Tesla's Powerwall is no longer the only player in the game. Australian energy storage company, Redflow, has thrown their hat into the ring with the announcement of a 10-kilowatt battery called the  ZCellThe cell will cost between $17,500 and $19500 (USD) including installations and is the latest competitor in the energy storage range of products available to consumers. 

Executive Chairman of Redflow, Simon Hackett has hyped the battery up by saying: "ZCell lets you discharge 100 percent of its total stored energy every day, whereas other battery types can require a significant amount of their underlying storage capacity to be locked out to prevent battery damage and to extend battery life. ZCell is a unique flow battery that loves to be fully charged and discharged daily." 

Hackett also thinks that they have the better battery technology right now, compared to Tesla, however, he believes it is not about winning or losing amongst the battery storage competitors. According to OneStepOffTheGrid, the battery was designed with "zinc bromine flow battery technology" that was formulated at the University of Queensland. 

When asked about how this will affect the future of power utilities and the entities that operate the grid and the country's energy, Hackett said, "I agree that the grid operators don't need to price themselves out of existence, but my strong view is that 5 years from now the smart ones will have realised they want battery storage operated to send power back when the grid needs it."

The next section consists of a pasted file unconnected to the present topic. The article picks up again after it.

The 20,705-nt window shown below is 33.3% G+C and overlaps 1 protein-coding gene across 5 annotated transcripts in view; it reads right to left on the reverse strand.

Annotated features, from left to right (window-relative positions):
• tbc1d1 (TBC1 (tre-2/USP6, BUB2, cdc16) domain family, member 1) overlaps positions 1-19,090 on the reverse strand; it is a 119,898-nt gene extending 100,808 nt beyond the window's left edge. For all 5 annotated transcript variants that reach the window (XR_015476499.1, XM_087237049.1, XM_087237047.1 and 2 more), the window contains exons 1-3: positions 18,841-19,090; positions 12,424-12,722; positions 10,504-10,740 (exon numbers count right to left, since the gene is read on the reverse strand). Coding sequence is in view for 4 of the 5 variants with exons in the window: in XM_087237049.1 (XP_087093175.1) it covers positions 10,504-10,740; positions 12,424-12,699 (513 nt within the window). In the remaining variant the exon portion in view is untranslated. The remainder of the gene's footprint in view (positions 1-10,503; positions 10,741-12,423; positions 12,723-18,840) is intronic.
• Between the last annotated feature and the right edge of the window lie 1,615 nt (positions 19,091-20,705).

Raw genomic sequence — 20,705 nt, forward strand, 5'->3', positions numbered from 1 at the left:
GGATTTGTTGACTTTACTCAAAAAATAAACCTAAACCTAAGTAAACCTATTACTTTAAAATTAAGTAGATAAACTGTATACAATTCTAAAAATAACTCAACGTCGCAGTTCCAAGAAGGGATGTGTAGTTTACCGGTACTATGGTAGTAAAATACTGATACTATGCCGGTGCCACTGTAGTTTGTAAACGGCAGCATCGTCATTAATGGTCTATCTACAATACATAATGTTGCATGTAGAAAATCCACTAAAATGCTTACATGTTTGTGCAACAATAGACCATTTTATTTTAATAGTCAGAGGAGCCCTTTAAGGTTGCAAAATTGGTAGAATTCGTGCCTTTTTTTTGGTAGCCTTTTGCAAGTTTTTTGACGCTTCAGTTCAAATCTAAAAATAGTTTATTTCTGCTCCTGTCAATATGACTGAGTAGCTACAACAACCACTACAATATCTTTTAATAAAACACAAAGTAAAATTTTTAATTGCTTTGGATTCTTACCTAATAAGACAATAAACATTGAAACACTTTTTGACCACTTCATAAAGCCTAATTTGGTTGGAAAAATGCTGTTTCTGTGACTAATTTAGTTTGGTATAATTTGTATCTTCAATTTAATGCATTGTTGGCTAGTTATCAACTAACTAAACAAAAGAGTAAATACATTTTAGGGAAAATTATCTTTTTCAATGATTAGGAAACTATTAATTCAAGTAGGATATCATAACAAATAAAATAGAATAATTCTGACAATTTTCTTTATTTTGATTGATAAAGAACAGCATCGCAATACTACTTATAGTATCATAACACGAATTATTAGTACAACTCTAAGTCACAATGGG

In the sixth episode of Engineering News Network, the Dean of Engineering at EIT (Engineering Institute of Technology), Steve Mackay, shares Hackett's sentiment, that the power utilities might be in for a tumultuous period. He said, "When you have a decreasing amount of power from the utilities' requirement - because you are producing your own power at your home - you'll find that the utility is having a drop in revenue."  Mackay also admits that the government controlled power utilities "jack-up" the prices which cause power consumption to "drop-off" even further. "This is causing major challenges for power utilities around the world and is often referred to as the 'power utility spiral of death'."

 

 

 

 

 

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